Driving Automotive Innovation

On Tuesday, September 13, 2016 the ICCT hosted a half-day conference in the Hart Senate Office building. The event was supported by the Manufacturers of Emission Controls Association (MECA), the Advanced Engine Systems Institute (AESI), and the U.S. Coalition for Advanced Diesel Cars (USCADC). Senators Ed Markey and Jeff Merkley served as honorary co-hosts.

Three panels discussed modern innovations and implementations of (primarily gasoline) engine efficiency technologies. Most of the technologies presented were not considered by EPA and NHTSA in 2012 when the 2017-2025 light duty CAFE/GHG rule was finalized, and the remainder have improved beyond the expectations written in the rule.

The conference brought together 10 major non-OEM companies that are working to provide the technologies necessary to meet or exceed the 2017-2025 fuel efficiency and GHG targets: AVL, BorgWarner, Bosch, Continental, Corning, Eaton, FEV, Honeywell, Johnson Matthey, and Umicore. This willingness to discuss technology progress in front of policy-makers is unprecedented from major suppliers; and they faced a challenge to reach a lay audience in as meaningful and non-technical way as possible.

The panelists focused on the tangible results of innovations: cost reductions and efficiency improvements. For example, speakers from Eaton and FEV discussed the big efficiency gains possible with new improvements in naturally aspirated engines. Speakers from Honeywell, BorgWarner, and Continental discussed improved turbocharged and downsized engines, and the inexpensive techniques to squeeze greater efficiency from these engines.

In the first of two keynote addresses, Admiral Dennis Blair emphasized that vehicle efficiency benefits extend beyond regulatory compliance. They reduce (foreign) oil dependency and improve energy security, thereby enhancing economic stability. Future innovations, including more electrification, autonomous, and shared vehicles, only further this cause. The second keynote speaker, David Friedman, the Acting Assistant Secretary at the Department of Energy’s Office of Energy Efficiency and Renewable Energy, reiterated the high value of vehicle efficiency, noting that this past summer, for the first time, the transportation sector emitted more carbon dioxide than the electric power sector. His office estimates that $1 billion dollars in research on combustion and vehicle technologies leads to up to $70 billion dollars in benefits to society and the economy.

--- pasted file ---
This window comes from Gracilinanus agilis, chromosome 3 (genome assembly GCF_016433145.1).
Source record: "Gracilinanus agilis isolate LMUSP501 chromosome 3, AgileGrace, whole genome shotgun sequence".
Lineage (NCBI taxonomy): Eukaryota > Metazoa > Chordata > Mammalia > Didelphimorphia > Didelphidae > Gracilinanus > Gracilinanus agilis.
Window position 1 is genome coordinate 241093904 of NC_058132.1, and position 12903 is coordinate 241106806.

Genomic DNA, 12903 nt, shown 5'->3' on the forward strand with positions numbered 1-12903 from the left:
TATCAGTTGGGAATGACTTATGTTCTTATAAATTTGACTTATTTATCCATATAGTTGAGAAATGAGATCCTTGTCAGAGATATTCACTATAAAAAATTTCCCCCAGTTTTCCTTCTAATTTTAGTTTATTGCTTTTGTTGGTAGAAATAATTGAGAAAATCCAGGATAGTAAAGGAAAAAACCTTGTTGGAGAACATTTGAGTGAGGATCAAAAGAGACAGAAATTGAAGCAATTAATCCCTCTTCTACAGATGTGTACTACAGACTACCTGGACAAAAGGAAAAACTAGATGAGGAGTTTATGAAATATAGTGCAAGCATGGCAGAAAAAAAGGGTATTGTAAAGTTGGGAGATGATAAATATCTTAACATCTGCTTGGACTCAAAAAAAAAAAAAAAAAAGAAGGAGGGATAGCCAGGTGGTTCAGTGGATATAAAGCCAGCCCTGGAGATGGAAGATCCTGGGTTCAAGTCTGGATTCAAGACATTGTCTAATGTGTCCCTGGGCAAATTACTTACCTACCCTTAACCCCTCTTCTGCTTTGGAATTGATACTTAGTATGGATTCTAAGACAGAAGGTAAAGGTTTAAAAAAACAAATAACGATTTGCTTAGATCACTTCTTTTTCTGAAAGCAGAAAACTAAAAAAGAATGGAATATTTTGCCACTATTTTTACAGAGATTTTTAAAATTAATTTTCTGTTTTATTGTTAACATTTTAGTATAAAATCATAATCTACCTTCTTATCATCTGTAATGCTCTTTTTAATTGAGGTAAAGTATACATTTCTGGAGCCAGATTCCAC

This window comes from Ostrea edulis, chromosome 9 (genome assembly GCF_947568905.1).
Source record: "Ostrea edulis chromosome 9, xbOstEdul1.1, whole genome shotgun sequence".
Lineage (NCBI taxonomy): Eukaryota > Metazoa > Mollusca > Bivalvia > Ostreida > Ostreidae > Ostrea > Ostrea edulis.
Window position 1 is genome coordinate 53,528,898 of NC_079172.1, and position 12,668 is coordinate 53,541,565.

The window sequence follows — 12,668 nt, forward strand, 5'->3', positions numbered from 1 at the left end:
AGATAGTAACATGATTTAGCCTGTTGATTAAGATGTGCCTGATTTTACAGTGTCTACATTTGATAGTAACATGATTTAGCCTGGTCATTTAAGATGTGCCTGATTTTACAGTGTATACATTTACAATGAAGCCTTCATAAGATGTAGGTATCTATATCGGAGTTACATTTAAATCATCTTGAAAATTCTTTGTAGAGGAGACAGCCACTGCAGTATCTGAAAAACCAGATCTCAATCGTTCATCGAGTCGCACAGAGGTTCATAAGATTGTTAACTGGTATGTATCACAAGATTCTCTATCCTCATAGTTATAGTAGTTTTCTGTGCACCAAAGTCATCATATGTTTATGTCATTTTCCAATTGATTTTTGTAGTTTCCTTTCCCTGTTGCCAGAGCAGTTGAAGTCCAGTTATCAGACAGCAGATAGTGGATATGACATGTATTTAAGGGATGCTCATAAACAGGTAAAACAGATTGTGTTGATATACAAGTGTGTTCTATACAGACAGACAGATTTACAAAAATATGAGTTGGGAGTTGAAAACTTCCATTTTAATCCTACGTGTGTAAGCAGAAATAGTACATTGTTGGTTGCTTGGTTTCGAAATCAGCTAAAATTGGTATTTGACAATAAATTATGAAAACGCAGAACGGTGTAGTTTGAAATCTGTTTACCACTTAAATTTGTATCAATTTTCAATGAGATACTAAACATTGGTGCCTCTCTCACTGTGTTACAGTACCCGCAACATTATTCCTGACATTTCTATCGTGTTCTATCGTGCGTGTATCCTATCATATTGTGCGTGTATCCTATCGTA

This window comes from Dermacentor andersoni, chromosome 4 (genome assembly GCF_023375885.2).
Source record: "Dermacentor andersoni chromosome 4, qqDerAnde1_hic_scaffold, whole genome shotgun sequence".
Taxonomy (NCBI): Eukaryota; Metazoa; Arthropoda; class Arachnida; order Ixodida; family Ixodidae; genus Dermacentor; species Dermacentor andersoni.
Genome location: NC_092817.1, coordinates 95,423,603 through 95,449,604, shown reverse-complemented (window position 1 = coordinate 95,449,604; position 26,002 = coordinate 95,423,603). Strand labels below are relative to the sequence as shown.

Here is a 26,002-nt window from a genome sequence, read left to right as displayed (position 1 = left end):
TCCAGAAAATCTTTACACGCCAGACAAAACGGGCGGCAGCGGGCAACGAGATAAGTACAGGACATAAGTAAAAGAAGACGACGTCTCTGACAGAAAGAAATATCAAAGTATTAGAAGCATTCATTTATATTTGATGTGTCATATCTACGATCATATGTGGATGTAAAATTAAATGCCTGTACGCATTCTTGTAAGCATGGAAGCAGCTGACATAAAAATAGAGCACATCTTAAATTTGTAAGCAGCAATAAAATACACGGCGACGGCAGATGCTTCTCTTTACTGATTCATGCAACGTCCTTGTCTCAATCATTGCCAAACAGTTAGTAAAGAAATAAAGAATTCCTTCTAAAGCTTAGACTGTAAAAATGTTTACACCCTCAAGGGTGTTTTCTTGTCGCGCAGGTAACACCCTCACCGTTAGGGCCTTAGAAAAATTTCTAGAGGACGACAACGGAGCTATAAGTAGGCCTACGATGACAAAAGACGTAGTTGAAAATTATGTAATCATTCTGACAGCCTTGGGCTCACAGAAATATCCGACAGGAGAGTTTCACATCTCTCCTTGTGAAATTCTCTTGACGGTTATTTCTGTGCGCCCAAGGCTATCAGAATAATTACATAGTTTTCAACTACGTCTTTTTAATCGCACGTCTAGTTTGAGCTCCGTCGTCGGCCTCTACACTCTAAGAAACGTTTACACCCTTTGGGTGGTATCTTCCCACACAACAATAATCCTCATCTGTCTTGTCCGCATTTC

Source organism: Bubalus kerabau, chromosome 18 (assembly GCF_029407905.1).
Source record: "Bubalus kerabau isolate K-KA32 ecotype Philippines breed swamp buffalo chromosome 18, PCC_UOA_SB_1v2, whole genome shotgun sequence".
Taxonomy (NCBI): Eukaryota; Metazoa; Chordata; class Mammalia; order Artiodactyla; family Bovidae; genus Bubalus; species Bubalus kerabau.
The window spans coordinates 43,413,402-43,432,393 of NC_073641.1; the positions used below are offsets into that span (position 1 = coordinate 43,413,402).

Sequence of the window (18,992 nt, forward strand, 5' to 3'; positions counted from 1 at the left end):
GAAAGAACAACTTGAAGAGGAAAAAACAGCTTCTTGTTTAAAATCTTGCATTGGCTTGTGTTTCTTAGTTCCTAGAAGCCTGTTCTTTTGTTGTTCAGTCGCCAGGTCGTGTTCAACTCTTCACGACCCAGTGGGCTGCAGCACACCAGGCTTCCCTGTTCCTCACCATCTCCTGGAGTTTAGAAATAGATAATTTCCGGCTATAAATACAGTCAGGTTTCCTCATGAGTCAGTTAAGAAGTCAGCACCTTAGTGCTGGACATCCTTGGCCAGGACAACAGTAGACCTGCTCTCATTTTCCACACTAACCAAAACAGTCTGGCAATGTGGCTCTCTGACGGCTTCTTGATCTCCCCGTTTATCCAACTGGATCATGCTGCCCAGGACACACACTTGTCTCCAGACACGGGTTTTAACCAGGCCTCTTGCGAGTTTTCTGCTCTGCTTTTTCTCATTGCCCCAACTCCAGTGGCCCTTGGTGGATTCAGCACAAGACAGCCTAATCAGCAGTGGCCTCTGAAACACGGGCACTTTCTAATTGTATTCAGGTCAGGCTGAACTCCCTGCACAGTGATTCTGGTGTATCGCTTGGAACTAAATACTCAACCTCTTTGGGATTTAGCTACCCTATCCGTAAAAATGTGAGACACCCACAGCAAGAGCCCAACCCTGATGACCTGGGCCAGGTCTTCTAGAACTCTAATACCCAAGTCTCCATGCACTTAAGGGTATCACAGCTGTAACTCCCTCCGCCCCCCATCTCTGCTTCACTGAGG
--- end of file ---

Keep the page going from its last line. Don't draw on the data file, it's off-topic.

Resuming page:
The economic and environmental importance of research, development, and production by automotive suppliers is often overlooked. Indeed, according to recent reports, suppliers’ technological and value addition to the market is growing. Suppliers directly employed over half a million people in 2014 (the latest year for which figures are available). Suppliers employ around 40% of all R&D scientists/engineers in the auto industry. Together, direct employment by suppliers plus indirect employment supported by the spending and income of direct and indirect employees contributes around 3.1 million jobs in the U.S. (and millions more globally). This level of employment equates to over $165b and 1% of the total private economy. Put more succinctly, every job in the supplier sector leads to about 5 additional jobs throughout the economy.

Of course, the effects extend beyond than the immediate economic impacts. As highlighted by the keynote addresses, automotive technological innovation supports national energy security, economic stability, and tremendous environmental benefits.

The conference complemented a collaboration between ICCT and auto industry suppliers to identify and assess key trends and developments in light-duty vehicle efficiency technologies since the evaluations performed by the U.S. EPA and NHTSA in 2011–2012 as part of the rulemaking for the 2025 CAFE standards. The results of that collaboration between the ICCT and suppliers are being published in a series of working papers. The ICCT is also publishing a set of accompanying technical briefs, which set the technology trends more directly in the context of the ongoing midterm evaluation of the 2025 CAFE standard.

The working papers and their accompanying briefs discuss technological developments in naturally aspirated gasoline engines, turbocharged and downsized gasoline engines, transmissions, lightweighting, thermal management, advanced diesel engines, and hybrid vehicles. Due to similarities and synergies in the advanced technology of naturally aspirated, turbo-downsized, and advanced diesel engines, the conference focused its panels on these types of engine improvements.

Given the positive feedback on the event and reception afterwards, additional similar events focusing on other technology innovations, such as vehicle design and lightweighting, advances in transmissions, automotive thermal management, and battery and electric vehicle developments are under consideration.

Honorary co-hosts: Senator Ed Markey and Senator Jeff Merkley




John German and Aaron Isenstadt